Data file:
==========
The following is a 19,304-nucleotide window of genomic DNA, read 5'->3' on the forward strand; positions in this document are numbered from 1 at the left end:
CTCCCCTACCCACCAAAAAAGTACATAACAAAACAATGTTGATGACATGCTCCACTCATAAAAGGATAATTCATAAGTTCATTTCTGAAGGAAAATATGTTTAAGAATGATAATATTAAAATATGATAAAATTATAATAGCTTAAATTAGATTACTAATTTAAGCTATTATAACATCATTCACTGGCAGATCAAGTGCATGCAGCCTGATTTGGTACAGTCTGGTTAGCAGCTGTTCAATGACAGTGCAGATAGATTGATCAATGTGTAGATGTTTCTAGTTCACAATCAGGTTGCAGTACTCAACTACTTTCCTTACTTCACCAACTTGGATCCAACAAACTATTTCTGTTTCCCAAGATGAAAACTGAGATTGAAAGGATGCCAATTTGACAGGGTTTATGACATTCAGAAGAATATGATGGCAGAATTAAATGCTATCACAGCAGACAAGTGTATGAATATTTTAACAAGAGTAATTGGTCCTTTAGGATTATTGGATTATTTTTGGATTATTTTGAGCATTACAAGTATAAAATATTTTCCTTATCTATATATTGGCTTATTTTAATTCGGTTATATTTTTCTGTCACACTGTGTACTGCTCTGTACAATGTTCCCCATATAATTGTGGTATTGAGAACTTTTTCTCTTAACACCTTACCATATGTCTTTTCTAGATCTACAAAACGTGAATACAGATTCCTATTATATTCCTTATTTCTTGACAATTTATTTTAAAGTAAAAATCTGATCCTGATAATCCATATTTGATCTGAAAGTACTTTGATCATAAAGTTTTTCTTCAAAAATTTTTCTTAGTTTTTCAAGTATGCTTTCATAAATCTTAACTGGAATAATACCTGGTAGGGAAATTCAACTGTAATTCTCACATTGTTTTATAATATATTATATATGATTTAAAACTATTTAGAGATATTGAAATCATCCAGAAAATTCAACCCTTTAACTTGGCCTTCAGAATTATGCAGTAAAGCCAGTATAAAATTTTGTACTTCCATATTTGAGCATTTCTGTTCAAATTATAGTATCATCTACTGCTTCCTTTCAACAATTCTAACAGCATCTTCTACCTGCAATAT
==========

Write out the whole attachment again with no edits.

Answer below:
The following is a 19,304-nucleotide window of genomic DNA, read 5'->3' on the forward strand; positions in this document are numbered from 1 at the left end:
CTCCCCTACCCACCAAAAAAGTACATAACAAAACAATGTTGATGACATGCTCCACTCATAAAAGGATAATTCATAAGTTCATTTCTGAAGGAAAATATGTTTAAGAATGATAATATTAAAATATGATAAAATTATAATAGCTTAAATTAGATTACTAATTTAAGCTATTATAACATCATTCACTGGCAGATCAAGTGCATGCAGCCTGATTTGGTACAGTCTGGTTAGCAGCTGTTCAATGACAGTGCAGATAGATTGATCAATGTGTAGATGTTTCTAGTTCACAATCAGGTTGCAGTACTCAACTACTTTCCTTACTTCACCAACTTGGATCCAACAAACTATTTCTGTTTCCCAAGATGAAAACTGAGATTGAAAGGATGCCAATTTGACAGGGTTTATGACATTCAGAAGAATATGATGGCAGAATTAAATGCTATCACAGCAGACAAGTGTATGAATATTTTAACAAGAGTAATTGGTCCTTTAGGATTATTGGATTATTTTTGGATTATTTTGAGCATTACAAGTATAAAATATTTTCCTTATCTATATATTGGCTTATTTTAATTCGGTTATATTTTTCTGTCACACTGTGTACTGCTCTGTACAATGTTCCCCATATAATTGTGGTATTGAGAACTTTTTCTCTTAACACCTTACCATATGTCTTTTCTAGATCTACAAAACGTGAATACAGATTCCTATTATATTCCTTATTTCTTGACAATTTATTTTAAAGTAAAAATCTGATCCTGATAATCCATATTTGATCTGAAAGTACTTTGATCATAAAGTTTTTCTTCAAAAATTTTTCTTAGTTTTTCAAGTATGCTTTCATAAATCTTAACTGGAATAATACCTGGTAGGGAAATTCAACTGTAATTCTCACATTGTTTTATAATATATTATATATGATTTAAAACTATTTAGAGATATTGAAATCATCCAGAAAATTCAACCCTTTAACTTGGCCTTCAGAATTATGCAGTAAAGCCAGTATAAAATTTTGTACTTCCATATTTGAGCATTTCTGTTCAAATTATAGTATCATCTACTGCTTCCTTTCAACAATTCTAACAGCATCTTCTACCTGCAATAT